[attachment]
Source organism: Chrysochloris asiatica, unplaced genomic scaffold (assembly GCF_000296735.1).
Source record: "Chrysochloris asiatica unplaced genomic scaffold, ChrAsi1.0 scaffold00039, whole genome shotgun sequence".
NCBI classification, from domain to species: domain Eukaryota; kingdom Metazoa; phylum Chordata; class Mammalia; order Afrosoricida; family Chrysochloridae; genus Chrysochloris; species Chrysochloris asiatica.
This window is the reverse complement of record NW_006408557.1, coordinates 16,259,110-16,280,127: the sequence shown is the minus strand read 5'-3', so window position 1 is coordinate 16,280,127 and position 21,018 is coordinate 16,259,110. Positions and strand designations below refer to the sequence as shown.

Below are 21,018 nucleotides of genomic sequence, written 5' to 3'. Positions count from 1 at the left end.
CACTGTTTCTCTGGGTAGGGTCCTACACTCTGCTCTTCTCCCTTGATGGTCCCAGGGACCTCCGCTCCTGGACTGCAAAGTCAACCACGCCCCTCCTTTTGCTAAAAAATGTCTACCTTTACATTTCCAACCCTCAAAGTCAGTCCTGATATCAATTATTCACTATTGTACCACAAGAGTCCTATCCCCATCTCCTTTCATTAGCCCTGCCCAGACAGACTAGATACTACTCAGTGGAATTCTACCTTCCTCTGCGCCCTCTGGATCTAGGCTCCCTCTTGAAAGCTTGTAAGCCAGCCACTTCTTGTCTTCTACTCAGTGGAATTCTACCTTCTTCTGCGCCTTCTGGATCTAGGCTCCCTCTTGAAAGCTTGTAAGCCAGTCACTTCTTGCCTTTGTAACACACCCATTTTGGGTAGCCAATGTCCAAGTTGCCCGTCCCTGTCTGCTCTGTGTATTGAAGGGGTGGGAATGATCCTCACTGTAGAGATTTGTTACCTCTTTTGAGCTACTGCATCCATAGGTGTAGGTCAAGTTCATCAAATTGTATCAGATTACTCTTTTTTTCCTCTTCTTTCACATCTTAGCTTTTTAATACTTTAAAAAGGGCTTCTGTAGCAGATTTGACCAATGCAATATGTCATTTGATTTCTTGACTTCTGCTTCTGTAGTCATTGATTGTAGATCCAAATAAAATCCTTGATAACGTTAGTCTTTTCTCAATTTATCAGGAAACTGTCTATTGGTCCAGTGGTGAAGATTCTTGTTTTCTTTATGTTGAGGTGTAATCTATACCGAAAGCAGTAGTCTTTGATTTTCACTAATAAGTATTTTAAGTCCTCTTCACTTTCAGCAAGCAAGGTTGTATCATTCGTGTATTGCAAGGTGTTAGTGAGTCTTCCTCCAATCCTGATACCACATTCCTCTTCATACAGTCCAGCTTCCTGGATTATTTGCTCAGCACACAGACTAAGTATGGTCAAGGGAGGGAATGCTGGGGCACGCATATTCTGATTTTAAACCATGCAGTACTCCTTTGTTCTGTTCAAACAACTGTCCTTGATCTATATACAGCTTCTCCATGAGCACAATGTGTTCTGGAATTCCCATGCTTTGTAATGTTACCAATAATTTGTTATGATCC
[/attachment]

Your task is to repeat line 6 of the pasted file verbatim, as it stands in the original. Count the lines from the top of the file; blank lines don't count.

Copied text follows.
CACTGTTTCTCTGGGTAGGGTCCTACACTCTGCTCTTCTCCCTTGATGGTCCCAGGGACCTCCGCTCCTGGACTGCAAAGTCAACCACGCCCCTCCTTTTGCTAAAAAATGTCTACCTTTACATTTCCAACCCTCAAAGTCAGTCCTGATATCAATTATTCACTATTGTACCACAAGAGTCCTATCCCCATCTCCTTTCATTAGCCCTGCCCAGACAGACTAGATACTACTCAGTGGAATTCTACCTTCCTCTGCGCCCTCTGGATCTAGGCTCCCTCTTGAAAGCTTGTAAGCCAGCCACTTCTTGTCTTCTACTCAGTGGAATTCTACCTTCTTCTGCGCCTTCTGGATCTAGGCTCCCTCTTGAAAGCTTGTAAGCCAGTCACTTCTTGCCTTTGTAACACACCCATTTTGGGTAGCCAATGTCCAAGTTGCCCGTCCCTGTCTGCTCTGTGTATTGAAGGGGTGGGAATGATCCTCACTGTAGAGATTTGTTACCTCTTTTGAGCTACTGCATCCATAGGTGTAGGTCAAGTTCATCAAATTGTATCAGATTACTCTTTTTTTCCTCTTCTTTCACATCTTAGCTTTTTAATACTTTAAAAAGGGCTTCTGTAGCAGATTTGACCAATGCAATATGTCATTTGATTTCTTGACTTCTGCTTCTGTAGTCATTGATTGTAGATCCAAATAAAATCCTTGATAACGTTAGTCTTTTCTCAATTTATCAGGAAACTGTCTATTGGTCCAGTGGTGAAGATTCTTGTTTTCTTTATGTTGAGGTGTAATCTATACCGAAAGCAGTAGTCTTTGATTTTCACTAATAAGTATTTTAAGTCCTCTTCACTTTCAGCAAGCAAGGTTGTATCATTCGTGTATTGCAAGGTGTTAGTGAGTCTTCCTCCAATCCTGATACCACATTCCTCTTCATACAGTCCAGCTTCCTGGATTATTTGCTCAGCACACAGACTAAGTATGGTCAAGGGAGGGAATGCTGGGGCACGCATATTCTGATTTTAAACCATGCAGTACTCCTTTGTTCTGTTCAAACAACTGTCCTTGATCTATATACAGCTTCTCCATGAGCACAATGTGTTCTGGAATTCCCATGCTTTGTAATGTTACCAATAATTTGTTATGATCC